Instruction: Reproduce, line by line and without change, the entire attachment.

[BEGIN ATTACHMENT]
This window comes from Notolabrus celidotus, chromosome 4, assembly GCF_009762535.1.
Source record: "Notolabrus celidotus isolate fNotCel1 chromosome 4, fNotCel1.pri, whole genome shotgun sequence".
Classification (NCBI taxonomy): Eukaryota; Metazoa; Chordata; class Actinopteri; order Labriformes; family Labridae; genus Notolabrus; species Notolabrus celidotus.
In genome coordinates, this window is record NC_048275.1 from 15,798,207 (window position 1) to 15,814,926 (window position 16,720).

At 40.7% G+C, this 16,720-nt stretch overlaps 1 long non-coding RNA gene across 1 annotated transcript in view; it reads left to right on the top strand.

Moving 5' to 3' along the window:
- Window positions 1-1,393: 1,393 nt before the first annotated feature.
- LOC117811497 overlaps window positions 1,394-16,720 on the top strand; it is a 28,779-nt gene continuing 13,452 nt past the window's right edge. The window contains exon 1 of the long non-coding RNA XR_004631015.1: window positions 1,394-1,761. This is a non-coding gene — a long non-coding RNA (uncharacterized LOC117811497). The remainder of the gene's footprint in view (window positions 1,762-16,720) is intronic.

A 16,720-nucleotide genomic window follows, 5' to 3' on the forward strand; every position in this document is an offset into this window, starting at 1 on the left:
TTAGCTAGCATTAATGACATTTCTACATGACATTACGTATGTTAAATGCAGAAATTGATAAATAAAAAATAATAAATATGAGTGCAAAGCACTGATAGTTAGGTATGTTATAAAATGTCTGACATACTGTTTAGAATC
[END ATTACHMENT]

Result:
This window comes from Notolabrus celidotus, chromosome 4, assembly GCF_009762535.1.
Source record: "Notolabrus celidotus isolate fNotCel1 chromosome 4, fNotCel1.pri, whole genome shotgun sequence".
Classification (NCBI taxonomy): Eukaryota; Metazoa; Chordata; class Actinopteri; order Labriformes; family Labridae; genus Notolabrus; species Notolabrus celidotus.
In genome coordinates, this window is record NC_048275.1 from 15,798,207 (window position 1) to 15,814,926 (window position 16,720).

At 40.7% G+C, this 16,720-nt stretch overlaps 1 long non-coding RNA gene across 1 annotated transcript in view; it reads left to right on the top strand.

Moving 5' to 3' along the window:
- Window positions 1-1,393: 1,393 nt before the first annotated feature.
- LOC117811497 overlaps window positions 1,394-16,720 on the top strand; it is a 28,779-nt gene continuing 13,452 nt past the window's right edge. The window contains exon 1 of the long non-coding RNA XR_004631015.1: window positions 1,394-1,761. This is a non-coding gene — a long non-coding RNA (uncharacterized LOC117811497). The remainder of the gene's footprint in view (window positions 1,762-16,720) is intronic.

A 16,720-nucleotide genomic window follows, 5' to 3' on the forward strand; every position in this document is an offset into this window, starting at 1 on the left:
TTAGCTAGCATTAATGACATTTCTACATGACATTACGTATGTTAAATGCAGAAATTGATAAATAAAAAATAATAAATATGAGTGCAAAGCACTGATAGTTAGGTATGTTATAAAATGTCTGACATACTGTTTAGAATC